Mr. Stringer’s report also documented that all rents collected on occupied retail spaces within this catchment total around $180 million per year, while average retail rents hover around $60 per square foot per year. This latter metric barely budged in the years 2007 to 2017 (the chronological range covered by the Comptroller’s report), apart from dipping briefly to around $50 per square foot during the 2008 financial crisis, and spiking (equally briefly) to nearly $70 per square foot during the 2009 rebound from the recession.
The overall amount of retail space in this area jumped by more than ten percent (from 4.5 million square feet to nearly 5 million square feet) in the years between 2007 and 2013, in what was likely a reflection of Lower Manhattan’s turbocharged pace of development. This total has receded slightly in the years since (to approximately 4.85 million square feet in 2017), as the same wave of development has demolished some smaller buildings that were primarily devoted to retail, and erected in their stead much larger structures in which residential or office space above requires large, street-level entrances that partially eclipse former storefronts.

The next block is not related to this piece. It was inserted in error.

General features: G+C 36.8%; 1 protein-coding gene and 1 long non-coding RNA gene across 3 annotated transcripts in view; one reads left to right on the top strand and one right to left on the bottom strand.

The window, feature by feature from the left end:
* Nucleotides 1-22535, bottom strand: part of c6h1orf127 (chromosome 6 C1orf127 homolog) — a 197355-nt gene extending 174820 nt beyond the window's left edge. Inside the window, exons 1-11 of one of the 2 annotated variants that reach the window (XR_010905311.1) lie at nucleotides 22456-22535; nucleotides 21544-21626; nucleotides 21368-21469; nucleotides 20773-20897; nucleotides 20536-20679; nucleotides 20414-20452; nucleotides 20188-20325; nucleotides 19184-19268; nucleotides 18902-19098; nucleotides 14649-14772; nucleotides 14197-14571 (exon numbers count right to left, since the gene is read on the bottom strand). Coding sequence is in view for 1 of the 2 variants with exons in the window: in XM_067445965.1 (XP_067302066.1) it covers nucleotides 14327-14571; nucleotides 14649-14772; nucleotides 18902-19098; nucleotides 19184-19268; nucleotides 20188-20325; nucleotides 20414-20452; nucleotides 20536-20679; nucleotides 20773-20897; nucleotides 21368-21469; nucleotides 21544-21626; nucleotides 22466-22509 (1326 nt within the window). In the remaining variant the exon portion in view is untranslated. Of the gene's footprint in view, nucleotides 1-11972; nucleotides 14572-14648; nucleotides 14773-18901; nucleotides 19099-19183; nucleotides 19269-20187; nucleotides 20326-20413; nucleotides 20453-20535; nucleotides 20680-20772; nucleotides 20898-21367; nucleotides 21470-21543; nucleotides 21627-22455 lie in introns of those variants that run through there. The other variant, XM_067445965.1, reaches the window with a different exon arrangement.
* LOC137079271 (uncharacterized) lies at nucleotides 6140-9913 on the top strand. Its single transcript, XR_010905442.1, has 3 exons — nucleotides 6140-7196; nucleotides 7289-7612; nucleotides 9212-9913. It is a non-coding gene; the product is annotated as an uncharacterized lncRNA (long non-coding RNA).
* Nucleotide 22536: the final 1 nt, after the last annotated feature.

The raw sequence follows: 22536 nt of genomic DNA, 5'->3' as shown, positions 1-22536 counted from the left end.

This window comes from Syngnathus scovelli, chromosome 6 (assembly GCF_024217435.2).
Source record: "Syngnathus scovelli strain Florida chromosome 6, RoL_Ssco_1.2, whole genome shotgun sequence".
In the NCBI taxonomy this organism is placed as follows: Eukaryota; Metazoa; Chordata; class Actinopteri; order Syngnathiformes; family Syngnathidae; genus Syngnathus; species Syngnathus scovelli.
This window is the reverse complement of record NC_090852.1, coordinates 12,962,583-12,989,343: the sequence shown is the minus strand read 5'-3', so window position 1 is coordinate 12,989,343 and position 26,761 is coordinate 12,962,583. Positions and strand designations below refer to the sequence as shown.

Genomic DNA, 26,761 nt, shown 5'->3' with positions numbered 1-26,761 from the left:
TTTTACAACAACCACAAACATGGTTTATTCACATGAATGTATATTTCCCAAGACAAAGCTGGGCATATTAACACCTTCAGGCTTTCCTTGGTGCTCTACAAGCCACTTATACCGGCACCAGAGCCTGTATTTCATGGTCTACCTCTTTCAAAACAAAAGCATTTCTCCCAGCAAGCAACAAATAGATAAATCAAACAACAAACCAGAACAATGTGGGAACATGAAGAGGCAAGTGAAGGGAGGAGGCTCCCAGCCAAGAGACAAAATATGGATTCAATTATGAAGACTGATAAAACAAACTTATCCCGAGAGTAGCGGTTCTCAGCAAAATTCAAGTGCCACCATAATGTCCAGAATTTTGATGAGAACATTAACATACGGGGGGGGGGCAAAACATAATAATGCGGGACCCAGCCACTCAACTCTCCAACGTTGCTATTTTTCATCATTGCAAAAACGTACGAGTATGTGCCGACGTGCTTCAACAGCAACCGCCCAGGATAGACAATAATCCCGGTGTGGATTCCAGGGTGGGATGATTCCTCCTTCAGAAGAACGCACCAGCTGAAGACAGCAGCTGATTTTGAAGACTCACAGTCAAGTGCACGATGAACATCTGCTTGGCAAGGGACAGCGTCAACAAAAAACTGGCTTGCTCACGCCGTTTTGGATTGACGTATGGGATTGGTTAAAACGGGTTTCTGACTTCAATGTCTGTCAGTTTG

But while rents have held steady and the amount of retail space has grown or shrunk incrementally, property taxes on storefronts in zip code 10013 have skyrocketed in the years between 2007 and 2017, according to Mr. Stringer’s report. At the start of this period, such taxes averaged approximately $6 per square foot, then dipped briefly to below $5 during the 2008 financial crisis. Tax rates recovered in 2009, and then began a steady climb to $10 per square foot in 2011. These increases slowed momentarily in 2012 and 2014, but the overall upward trend continued through 2017, by which time the average square foot of retail space in the district was being taxed at $14 per year. This means that the tax liability for owning storefront space in Tribeca, Soho, and Canal Street has nearly tripped during a period when rents have registered no meaningful increase at all.